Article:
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More than 150 years before Michelangelo and Leonardo da Vinci called Florence home, her citizens faced a moral dilemma. They were blessed with unprecedented prosperity brought about by advances in industry and agriculture and a prolific lending economy, yet many feared that their new wealth might jeopardize their admittance to heaven. They relied on their faith to help them navigate a path between affluence and piety and they looked to art to guide their devotion. Fortunes were invested in building new churches and in adorning their walls and altars with art that assuaged the Florentine conscience.

Florence’s unbridled faith in art to address and express its hopes, fears, anxieties and desires provided its artists the unprecedented freedom to experiment with new ways of picturing a fast-changing world. Giotto di Bondone (c. 1266–1337) responded by revolutionizing representation in painting through the introduction of human scale and perspective, and Pacino di Bonaguida (1302–1340) redefined the rules of storytelling in both manuscript and panel painting.

Sheathed in gold leaf, the monumental Peruzzi Altarpiece is an ethereal vision of artistic progress. Giotto moves away from the iconic stoicism of altarpieces past by turning each figure toward Christ in a relatable fashion. The same innovative approach is present in the work of Giotto’s follower Bernardo Daddi, whose pristine triptych The Virgin Mary with Saints Aquinas and Paul depicts the Virgin’s hand as it extends beyond the sacred pictorial space and into that of the viewer’s. Pacino di Bonaguida’s manuscript dedicated to The Appeal of Prato to Robert of Anjou follows in a similar vein, so that the turning of the book’s pages truly brings its figures to life.

In the early 1300s, the population of Florence relied on its artists to make its ideal world real through imagery that conflated the earthly and the ethereal. This exhibition inspired us to consider the weight of such a major civic commitment to art and to revel in the limitless potential of human creativity.

Watch Sasha Suda, coordinating curator of Revealing the Early Renaissance and assistant curator of European Art at the AGO, discuss the exhibition with Salt + Light's Cheridan Sanders

Quick facts about 14th-century Florence and Revealing the Early Renaissance

  • The Early Renaissance is considered one of the most crucial and dynamic periods in Western art history.
  • Wealthy 14th-century citizens commissioned extravagant works covered with gold leaf and crushed gemstones.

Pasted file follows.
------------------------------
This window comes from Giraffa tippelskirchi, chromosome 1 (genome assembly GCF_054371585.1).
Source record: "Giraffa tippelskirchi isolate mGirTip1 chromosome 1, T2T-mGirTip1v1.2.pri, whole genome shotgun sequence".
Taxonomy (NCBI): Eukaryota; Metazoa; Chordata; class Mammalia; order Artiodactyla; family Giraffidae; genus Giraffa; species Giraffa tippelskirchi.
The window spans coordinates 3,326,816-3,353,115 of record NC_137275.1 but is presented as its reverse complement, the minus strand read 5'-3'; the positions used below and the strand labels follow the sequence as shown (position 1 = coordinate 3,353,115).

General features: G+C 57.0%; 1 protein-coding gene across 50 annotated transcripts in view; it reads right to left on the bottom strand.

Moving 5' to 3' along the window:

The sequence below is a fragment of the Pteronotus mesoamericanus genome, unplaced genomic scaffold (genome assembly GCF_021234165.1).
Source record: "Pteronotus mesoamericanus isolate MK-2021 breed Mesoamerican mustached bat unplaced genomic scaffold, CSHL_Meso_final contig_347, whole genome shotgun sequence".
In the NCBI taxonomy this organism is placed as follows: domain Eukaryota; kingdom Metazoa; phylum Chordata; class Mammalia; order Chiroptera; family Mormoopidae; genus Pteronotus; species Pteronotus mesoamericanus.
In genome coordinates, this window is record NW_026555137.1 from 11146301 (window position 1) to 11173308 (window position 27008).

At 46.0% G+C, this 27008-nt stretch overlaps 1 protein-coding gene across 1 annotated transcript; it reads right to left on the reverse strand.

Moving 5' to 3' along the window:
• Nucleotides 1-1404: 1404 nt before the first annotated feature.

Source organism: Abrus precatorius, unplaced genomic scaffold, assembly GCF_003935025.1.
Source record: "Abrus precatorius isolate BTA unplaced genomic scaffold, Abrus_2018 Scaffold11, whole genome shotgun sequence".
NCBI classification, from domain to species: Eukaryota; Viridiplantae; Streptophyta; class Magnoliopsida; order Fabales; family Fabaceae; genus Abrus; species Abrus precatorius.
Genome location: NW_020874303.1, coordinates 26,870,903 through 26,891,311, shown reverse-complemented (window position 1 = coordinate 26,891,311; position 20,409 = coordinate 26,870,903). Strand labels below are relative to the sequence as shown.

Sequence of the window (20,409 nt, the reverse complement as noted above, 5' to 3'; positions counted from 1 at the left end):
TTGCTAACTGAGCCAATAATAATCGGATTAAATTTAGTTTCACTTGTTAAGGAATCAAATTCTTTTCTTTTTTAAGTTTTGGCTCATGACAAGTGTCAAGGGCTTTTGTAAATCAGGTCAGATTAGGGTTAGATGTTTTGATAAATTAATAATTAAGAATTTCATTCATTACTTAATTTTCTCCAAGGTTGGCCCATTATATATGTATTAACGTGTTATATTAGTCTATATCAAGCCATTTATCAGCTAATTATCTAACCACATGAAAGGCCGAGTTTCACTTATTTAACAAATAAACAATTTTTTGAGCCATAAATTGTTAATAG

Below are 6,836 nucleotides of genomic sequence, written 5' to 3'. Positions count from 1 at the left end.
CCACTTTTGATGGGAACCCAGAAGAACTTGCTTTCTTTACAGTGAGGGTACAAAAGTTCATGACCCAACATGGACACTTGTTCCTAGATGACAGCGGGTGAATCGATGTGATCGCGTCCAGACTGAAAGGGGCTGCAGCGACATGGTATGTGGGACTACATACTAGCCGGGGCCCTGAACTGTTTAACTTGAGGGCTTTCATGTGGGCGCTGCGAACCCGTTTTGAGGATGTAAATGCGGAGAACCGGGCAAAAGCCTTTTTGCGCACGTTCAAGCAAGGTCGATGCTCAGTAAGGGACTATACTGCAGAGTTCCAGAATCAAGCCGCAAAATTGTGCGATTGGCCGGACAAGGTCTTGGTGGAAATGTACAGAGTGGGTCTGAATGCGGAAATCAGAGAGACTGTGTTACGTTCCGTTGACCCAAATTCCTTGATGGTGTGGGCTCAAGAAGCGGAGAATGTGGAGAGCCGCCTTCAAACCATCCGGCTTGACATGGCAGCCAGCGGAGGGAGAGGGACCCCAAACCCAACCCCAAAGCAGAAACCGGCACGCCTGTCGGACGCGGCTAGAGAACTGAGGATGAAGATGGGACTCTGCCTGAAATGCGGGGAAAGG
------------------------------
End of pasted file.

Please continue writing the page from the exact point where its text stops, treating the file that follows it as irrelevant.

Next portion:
• For the first time in history, artists attempted to portray real people and local buildings in their scenes.
  • Giotto was the first Renaissance artist to attempt to make people and space look three dimensional.
  • Because people wanted to see themselves in the art, contemporary hairstyles and fashion were depicted (or portrayed).
  • Artists worked in workshops in order to produce the volume and scale of artworks that were ordered.
  • Workshops were bustling hives of activity compared to modern-day solitary artist studios.
  • Every workshop had a leader: the master artist. The master artist would often paint the important parts of the painting, while his assistants would aid in the detail work or the secondary imagery in a large painting.
  • More than 90 rare masterworks have travelled to the AGO from over 40 international lenders.
  • Besides paintings and stained glass, this exhibition includes manuscripts that have never before left Florence.

Artists & Florence

Counting on art to express their hopes, fears, emotions and ideals, a newly prosperous merchant class in Florence commissioned new buildings and decorated them with art of all kinds. The artists of Florence established workshops to meet this increased demand and to train the next generation.


During the Renaissance, Christians used paintings and manuscripts to aid in prayer and devotion. Devotional artworks took many forms — frescoes, stained glass, panel paintings, altarpieces, large-scale and small-scale crucifixes, manuscripts and sculpture.

Laudario of Sant’Agnese

The Laudario of Sant’Agnese, illuminated by Pacino di Bonaguida and the Master of the Dominican Effigies, was taken apart in the early 1800s and has been reunited in this exhibition for the first time since then. The book’s illustrations combine scenes from Christ’s life together with images of saints. Learn more about the Laudario.

The Reinvention of Visual Storytelling

As an interest in storytelling grew, people wanted to relate their fast-changing world to that of their saviour. Narratives about the lives of the saints, and in particular the life of Christ, emphasized their human nature. This new focus prompted artists to closely observe the world around them and to work toward increased naturalism. For the first time, artists included local people and recognizable architectural details in their scenes.

The Artist Workshop

Many artistic workshops opened in Florence during the 1300s and were led by a master painter or craftsman. The master of the workshop was aided by a number of assistants or apprentices who, in turn, were trained to eventually become independent painters themselves. They made instruction books to pass on the various techniques such as panel painting, fresco, mosaic, burnishing with gold, casting and painting on parchment.

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